Children could be taken away from their parents if they become too fat under a controversial proposal by an Australian doctor.

With 1-in-4 children in Australia overweight or obese, Dr. Shirley Alexander, of the Children's Hospital at Westmead, wants parents to be disciplined in "extreme cases" when their child becomes too overweight.

Under the proposal, child protection agencies would be called in to seize a child when parents repeatedly failed to address diet problems.

"We argue that in a sufficiently extreme case, notification of child protection services may be an appropriate professional response," Alexander said.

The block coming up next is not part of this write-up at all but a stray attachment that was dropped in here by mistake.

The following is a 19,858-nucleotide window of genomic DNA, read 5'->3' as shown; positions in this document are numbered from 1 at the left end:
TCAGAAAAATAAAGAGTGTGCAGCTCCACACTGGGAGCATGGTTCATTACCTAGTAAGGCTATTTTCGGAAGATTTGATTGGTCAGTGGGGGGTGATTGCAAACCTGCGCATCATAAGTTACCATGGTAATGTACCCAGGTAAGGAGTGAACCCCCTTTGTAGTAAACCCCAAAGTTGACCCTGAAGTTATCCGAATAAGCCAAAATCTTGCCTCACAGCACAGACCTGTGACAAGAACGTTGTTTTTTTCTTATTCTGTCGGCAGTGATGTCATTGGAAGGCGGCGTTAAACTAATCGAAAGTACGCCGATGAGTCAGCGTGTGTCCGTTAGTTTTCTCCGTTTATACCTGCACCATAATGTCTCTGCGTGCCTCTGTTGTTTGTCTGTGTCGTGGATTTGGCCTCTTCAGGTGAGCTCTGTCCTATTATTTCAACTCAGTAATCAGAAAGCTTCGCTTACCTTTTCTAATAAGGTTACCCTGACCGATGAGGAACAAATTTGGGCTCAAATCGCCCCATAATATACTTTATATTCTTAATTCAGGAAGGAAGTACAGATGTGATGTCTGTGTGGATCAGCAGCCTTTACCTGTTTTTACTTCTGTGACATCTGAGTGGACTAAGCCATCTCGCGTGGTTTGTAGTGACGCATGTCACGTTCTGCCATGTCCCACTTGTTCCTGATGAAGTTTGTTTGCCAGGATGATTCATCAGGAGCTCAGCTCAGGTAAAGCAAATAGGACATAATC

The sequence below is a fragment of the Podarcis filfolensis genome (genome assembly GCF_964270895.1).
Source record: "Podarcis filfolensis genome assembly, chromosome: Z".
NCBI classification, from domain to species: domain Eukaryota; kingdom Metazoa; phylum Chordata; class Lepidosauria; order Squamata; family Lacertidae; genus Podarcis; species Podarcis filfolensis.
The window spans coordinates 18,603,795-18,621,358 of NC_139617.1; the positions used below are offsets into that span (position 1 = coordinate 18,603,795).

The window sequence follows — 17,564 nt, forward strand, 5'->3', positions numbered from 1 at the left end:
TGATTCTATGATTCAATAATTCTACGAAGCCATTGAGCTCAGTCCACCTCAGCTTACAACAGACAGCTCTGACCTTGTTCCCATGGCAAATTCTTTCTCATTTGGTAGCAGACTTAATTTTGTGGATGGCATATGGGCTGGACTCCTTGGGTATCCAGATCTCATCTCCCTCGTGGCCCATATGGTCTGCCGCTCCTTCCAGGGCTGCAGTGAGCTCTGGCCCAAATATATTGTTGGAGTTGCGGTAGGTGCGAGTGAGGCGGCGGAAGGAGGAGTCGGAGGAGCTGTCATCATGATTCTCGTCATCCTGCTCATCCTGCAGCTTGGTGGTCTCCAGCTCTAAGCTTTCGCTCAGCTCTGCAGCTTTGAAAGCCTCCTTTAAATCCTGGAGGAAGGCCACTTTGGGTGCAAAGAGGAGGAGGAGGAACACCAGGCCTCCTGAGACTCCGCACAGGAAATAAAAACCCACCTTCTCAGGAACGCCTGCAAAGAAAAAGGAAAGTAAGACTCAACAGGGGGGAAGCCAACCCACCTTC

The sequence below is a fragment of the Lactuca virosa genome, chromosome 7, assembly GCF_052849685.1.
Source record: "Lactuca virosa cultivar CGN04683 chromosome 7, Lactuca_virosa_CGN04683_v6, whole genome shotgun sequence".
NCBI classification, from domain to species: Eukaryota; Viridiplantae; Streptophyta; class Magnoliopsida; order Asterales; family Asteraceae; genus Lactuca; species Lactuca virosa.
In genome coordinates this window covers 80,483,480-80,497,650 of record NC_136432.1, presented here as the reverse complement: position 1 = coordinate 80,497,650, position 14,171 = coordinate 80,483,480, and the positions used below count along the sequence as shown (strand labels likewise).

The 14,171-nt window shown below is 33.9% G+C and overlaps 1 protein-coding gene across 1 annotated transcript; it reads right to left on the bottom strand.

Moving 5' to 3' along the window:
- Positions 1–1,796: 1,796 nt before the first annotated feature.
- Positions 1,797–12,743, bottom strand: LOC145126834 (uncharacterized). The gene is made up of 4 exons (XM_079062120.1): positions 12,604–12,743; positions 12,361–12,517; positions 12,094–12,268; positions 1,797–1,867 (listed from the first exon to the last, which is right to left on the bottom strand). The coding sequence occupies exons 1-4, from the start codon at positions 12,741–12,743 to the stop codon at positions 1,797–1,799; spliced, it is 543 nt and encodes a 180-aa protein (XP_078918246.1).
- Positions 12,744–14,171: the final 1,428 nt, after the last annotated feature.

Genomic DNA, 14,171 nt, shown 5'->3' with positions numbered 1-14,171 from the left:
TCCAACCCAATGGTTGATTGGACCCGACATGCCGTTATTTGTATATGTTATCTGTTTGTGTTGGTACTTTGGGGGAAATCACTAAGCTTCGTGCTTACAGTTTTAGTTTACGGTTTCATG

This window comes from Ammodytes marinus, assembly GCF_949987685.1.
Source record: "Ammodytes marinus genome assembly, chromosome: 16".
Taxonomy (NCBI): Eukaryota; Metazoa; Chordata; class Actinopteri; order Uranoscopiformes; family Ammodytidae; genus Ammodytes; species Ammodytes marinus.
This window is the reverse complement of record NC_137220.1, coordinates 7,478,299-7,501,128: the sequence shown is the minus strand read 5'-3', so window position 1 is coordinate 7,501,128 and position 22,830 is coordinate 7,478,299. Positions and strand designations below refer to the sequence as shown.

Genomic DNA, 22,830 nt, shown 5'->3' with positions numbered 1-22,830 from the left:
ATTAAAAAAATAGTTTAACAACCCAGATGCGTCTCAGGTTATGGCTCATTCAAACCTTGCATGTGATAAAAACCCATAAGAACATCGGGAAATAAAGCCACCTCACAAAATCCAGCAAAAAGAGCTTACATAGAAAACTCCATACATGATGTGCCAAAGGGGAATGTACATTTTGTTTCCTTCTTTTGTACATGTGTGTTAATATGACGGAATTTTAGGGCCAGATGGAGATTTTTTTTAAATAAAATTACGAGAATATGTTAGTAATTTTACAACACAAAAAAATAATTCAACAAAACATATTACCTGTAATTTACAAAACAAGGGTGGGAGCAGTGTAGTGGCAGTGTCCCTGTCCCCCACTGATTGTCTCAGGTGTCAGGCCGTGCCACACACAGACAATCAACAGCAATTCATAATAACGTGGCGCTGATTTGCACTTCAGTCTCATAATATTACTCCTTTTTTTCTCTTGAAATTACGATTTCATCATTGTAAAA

In one case welfare authorities were forced to intervene when a 4-year-old girl stood 3-and-a-half-feet tall and weighed about 88 pounds. The girl watched TV for six hours a day and had tantrums when denied food.

Alexander said despite the efforts of health workers, a "family-focused" program failed to stop or reverse the child's weight gain.

She said child protection authorities were notified, and the child was put on a diet and physical activity program that had her losing weight.

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